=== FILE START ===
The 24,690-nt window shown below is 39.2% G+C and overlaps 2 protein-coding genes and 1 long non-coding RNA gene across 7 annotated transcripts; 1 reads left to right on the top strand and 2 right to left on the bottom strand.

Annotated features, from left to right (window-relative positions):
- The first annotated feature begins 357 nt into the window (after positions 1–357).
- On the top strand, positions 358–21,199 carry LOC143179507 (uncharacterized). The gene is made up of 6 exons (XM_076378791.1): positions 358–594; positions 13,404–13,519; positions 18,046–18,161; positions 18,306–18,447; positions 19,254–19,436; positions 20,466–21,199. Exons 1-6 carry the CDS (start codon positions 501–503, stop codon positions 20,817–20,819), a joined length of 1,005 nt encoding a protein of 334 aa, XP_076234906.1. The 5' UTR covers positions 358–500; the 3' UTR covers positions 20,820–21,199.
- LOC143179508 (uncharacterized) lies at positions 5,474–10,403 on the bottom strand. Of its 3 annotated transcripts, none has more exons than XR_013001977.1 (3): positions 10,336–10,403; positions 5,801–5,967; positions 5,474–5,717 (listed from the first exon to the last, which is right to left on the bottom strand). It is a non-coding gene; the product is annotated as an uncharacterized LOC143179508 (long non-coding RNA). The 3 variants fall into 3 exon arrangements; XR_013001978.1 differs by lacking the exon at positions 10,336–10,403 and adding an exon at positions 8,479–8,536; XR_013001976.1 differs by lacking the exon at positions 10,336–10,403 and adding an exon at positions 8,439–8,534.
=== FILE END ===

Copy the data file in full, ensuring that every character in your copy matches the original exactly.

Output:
The 24,690-nt window shown below is 39.2% G+C and overlaps 2 protein-coding genes and 1 long non-coding RNA gene across 7 annotated transcripts; 1 reads left to right on the top strand and 2 right to left on the bottom strand.

Annotated features, from left to right (window-relative positions):
- The first annotated feature begins 357 nt into the window (after positions 1–357).
- On the top strand, positions 358–21,199 carry LOC143179507 (uncharacterized). The gene is made up of 6 exons (XM_076378791.1): positions 358–594; positions 13,404–13,519; positions 18,046–18,161; positions 18,306–18,447; positions 19,254–19,436; positions 20,466–21,199. Exons 1-6 carry the CDS (start codon positions 501–503, stop codon positions 20,817–20,819), a joined length of 1,005 nt encoding a protein of 334 aa, XP_076234906.1. The 5' UTR covers positions 358–500; the 3' UTR covers positions 20,820–21,199.
- LOC143179508 (uncharacterized) lies at positions 5,474–10,403 on the bottom strand. Of its 3 annotated transcripts, none has more exons than XR_013001977.1 (3): positions 10,336–10,403; positions 5,801–5,967; positions 5,474–5,717 (listed from the first exon to the last, which is right to left on the bottom strand). It is a non-coding gene; the product is annotated as an uncharacterized LOC143179508 (long non-coding RNA). The 3 variants fall into 3 exon arrangements; XR_013001978.1 differs by lacking the exon at positions 10,336–10,403 and adding an exon at positions 8,479–8,536; XR_013001976.1 differs by lacking the exon at positions 10,336–10,403 and adding an exon at positions 8,439–8,534.